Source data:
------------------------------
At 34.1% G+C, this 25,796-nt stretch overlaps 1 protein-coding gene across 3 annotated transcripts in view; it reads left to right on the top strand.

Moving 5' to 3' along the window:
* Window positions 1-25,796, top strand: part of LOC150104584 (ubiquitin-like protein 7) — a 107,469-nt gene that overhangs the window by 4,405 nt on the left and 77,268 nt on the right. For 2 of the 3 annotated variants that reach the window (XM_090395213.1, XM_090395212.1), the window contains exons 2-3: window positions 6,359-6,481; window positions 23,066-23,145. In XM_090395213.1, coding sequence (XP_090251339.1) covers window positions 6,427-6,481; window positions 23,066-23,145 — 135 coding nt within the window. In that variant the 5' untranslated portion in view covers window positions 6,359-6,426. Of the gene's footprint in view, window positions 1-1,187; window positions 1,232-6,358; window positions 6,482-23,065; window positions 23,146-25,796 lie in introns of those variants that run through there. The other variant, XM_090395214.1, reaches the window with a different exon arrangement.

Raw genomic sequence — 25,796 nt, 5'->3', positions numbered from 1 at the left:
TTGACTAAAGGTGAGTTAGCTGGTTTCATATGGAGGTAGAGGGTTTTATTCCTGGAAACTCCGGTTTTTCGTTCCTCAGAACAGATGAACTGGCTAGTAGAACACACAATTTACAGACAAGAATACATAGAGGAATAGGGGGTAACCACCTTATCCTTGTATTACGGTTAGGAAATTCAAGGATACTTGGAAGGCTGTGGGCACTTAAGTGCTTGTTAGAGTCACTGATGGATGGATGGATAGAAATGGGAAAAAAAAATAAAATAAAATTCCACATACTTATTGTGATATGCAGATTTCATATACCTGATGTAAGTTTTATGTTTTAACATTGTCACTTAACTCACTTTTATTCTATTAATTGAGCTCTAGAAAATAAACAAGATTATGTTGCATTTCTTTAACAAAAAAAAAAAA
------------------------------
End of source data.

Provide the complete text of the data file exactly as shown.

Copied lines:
At 34.1% G+C, this 25,796-nt stretch overlaps 1 protein-coding gene across 3 annotated transcripts in view; it reads left to right on the top strand.

Moving 5' to 3' along the window:
* Window positions 1-25,796, top strand: part of LOC150104584 (ubiquitin-like protein 7) — a 107,469-nt gene that overhangs the window by 4,405 nt on the left and 77,268 nt on the right. For 2 of the 3 annotated variants that reach the window (XM_090395213.1, XM_090395212.1), the window contains exons 2-3: window positions 6,359-6,481; window positions 23,066-23,145. In XM_090395213.1, coding sequence (XP_090251339.1) covers window positions 6,427-6,481; window positions 23,066-23,145 — 135 coding nt within the window. In that variant the 5' untranslated portion in view covers window positions 6,359-6,426. Of the gene's footprint in view, window positions 1-1,187; window positions 1,232-6,358; window positions 6,482-23,065; window positions 23,146-25,796 lie in introns of those variants that run through there. The other variant, XM_090395214.1, reaches the window with a different exon arrangement.

Raw genomic sequence — 25,796 nt, 5'->3', positions numbered from 1 at the left:
TTGACTAAAGGTGAGTTAGCTGGTTTCATATGGAGGTAGAGGGTTTTATTCCTGGAAACTCCGGTTTTTCGTTCCTCAGAACAGATGAACTGGCTAGTAGAACACACAATTTACAGACAAGAATACATAGAGGAATAGGGGGTAACCACCTTATCCTTGTATTACGGTTAGGAAATTCAAGGATACTTGGAAGGCTGTGGGCACTTAAGTGCTTGTTAGAGTCACTGATGGATGGATGGATAGAAATGGGAAAAAAAAATAAAATAAAATTCCACATACTTATTGTGATATGCAGATTTCATATACCTGATGTAAGTTTTATGTTTTAACATTGTCACTTAACTCACTTTTATTCTATTAATTGAGCTCTAGAAAATAAACAAGATTATGTTGCATTTCTTTAACAAAAAAAAAAAA